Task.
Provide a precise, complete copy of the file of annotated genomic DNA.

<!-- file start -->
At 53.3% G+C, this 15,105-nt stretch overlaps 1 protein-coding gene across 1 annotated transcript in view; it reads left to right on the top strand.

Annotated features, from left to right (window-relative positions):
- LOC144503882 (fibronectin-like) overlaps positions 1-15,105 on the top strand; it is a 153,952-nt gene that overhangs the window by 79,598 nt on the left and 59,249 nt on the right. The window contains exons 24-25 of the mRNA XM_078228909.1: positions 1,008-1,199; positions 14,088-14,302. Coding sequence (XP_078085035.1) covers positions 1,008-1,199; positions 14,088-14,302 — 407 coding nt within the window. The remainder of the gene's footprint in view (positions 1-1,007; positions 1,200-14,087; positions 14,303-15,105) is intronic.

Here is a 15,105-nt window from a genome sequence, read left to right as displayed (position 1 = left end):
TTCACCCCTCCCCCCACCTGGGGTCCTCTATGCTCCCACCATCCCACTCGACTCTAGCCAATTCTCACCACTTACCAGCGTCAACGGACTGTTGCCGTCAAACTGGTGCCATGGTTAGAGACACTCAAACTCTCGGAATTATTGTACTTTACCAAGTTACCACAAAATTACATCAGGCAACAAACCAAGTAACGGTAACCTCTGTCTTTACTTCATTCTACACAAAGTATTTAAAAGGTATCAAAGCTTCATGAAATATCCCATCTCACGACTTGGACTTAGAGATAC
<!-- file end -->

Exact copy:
At 53.3% G+C, this 15,105-nt stretch overlaps 1 protein-coding gene across 1 annotated transcript in view; it reads left to right on the top strand.

Annotated features, from left to right (window-relative positions):
- LOC144503882 (fibronectin-like) overlaps positions 1-15,105 on the top strand; it is a 153,952-nt gene that overhangs the window by 79,598 nt on the left and 59,249 nt on the right. The window contains exons 24-25 of the mRNA XM_078228909.1: positions 1,008-1,199; positions 14,088-14,302. Coding sequence (XP_078085035.1) covers positions 1,008-1,199; positions 14,088-14,302 — 407 coding nt within the window. The remainder of the gene's footprint in view (positions 1-1,007; positions 1,200-14,087; positions 14,303-15,105) is intronic.

Here is a 15,105-nt window from a genome sequence, read left to right as displayed (position 1 = left end):
TTCACCCCTCCCCCCACCTGGGGTCCTCTATGCTCCCACCATCCCACTCGACTCTAGCCAATTCTCACCACTTACCAGCGTCAACGGACTGTTGCCGTCAAACTGGTGCCATGGTTAGAGACACTCAAACTCTCGGAATTATTGTACTTTACCAAGTTACCACAAAATTACATCAGGCAACAAACCAAGTAACGGTAACCTCTGTCTTTACTTCATTCTACACAAAGTATTTAAAAGGTATCAAAGCTTCATGAAATATCCCATCTCACGACTTGGACTTAGAGATAC